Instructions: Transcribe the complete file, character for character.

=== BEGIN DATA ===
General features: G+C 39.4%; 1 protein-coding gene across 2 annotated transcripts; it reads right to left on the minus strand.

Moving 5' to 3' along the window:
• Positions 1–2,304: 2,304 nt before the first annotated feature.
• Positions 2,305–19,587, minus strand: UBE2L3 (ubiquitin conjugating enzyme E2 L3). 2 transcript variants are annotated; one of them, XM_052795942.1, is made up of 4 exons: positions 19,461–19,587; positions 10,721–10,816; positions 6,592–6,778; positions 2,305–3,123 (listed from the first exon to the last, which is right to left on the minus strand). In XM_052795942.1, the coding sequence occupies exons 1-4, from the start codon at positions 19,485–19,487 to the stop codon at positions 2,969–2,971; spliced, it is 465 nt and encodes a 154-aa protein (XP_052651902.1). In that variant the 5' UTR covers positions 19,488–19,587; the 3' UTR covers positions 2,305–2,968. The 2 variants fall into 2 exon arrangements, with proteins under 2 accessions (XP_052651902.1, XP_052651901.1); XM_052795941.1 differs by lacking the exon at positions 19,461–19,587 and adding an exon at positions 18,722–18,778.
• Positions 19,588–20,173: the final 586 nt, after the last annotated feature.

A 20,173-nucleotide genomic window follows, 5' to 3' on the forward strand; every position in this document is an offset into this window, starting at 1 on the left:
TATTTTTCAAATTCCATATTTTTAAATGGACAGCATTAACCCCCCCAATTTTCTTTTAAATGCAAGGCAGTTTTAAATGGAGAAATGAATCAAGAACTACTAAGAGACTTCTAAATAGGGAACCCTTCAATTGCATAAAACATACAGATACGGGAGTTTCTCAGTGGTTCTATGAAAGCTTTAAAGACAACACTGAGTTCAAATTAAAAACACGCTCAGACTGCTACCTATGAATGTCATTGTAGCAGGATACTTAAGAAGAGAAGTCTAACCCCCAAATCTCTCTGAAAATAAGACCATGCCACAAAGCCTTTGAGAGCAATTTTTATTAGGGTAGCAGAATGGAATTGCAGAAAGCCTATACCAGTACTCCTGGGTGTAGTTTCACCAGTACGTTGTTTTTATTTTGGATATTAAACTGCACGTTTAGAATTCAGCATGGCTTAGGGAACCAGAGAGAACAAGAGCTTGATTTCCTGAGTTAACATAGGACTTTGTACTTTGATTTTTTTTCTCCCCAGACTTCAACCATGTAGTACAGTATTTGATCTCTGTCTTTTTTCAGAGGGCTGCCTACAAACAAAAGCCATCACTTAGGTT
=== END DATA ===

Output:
General features: G+C 39.4%; 1 protein-coding gene across 2 annotated transcripts; it reads right to left on the minus strand.

Moving 5' to 3' along the window:
• Positions 1–2,304: 2,304 nt before the first annotated feature.
• Positions 2,305–19,587, minus strand: UBE2L3 (ubiquitin conjugating enzyme E2 L3). 2 transcript variants are annotated; one of them, XM_052795942.1, is made up of 4 exons: positions 19,461–19,587; positions 10,721–10,816; positions 6,592–6,778; positions 2,305–3,123 (listed from the first exon to the last, which is right to left on the minus strand). In XM_052795942.1, the coding sequence occupies exons 1-4, from the start codon at positions 19,485–19,487 to the stop codon at positions 2,969–2,971; spliced, it is 465 nt and encodes a 154-aa protein (XP_052651902.1). In that variant the 5' UTR covers positions 19,488–19,587; the 3' UTR covers positions 2,305–2,968. The 2 variants fall into 2 exon arrangements, with proteins under 2 accessions (XP_052651902.1, XP_052651901.1); XM_052795941.1 differs by lacking the exon at positions 19,461–19,587 and adding an exon at positions 18,722–18,778.
• Positions 19,588–20,173: the final 586 nt, after the last annotated feature.

A 20,173-nucleotide genomic window follows, 5' to 3' on the forward strand; every position in this document is an offset into this window, starting at 1 on the left:
TATTTTTCAAATTCCATATTTTTAAATGGACAGCATTAACCCCCCCAATTTTCTTTTAAATGCAAGGCAGTTTTAAATGGAGAAATGAATCAAGAACTACTAAGAGACTTCTAAATAGGGAACCCTTCAATTGCATAAAACATACAGATACGGGAGTTTCTCAGTGGTTCTATGAAAGCTTTAAAGACAACACTGAGTTCAAATTAAAAACACGCTCAGACTGCTACCTATGAATGTCATTGTAGCAGGATACTTAAGAAGAGAAGTCTAACCCCCAAATCTCTCTGAAAATAAGACCATGCCACAAAGCCTTTGAGAGCAATTTTTATTAGGGTAGCAGAATGGAATTGCAGAAAGCCTATACCAGTACTCCTGGGTGTAGTTTCACCAGTACGTTGTTTTTATTTTGGATATTAAACTGCACGTTTAGAATTCAGCATGGCTTAGGGAACCAGAGAGAACAAGAGCTTGATTTCCTGAGTTAACATAGGACTTTGTACTTTGATTTTTTTTCTCCCCAGACTTCAACCATGTAGTACAGTATTTGATCTCTGTCTTTTTTCAGAGGGCTGCCTACAAACAAAAGCCATCACTTAGGTT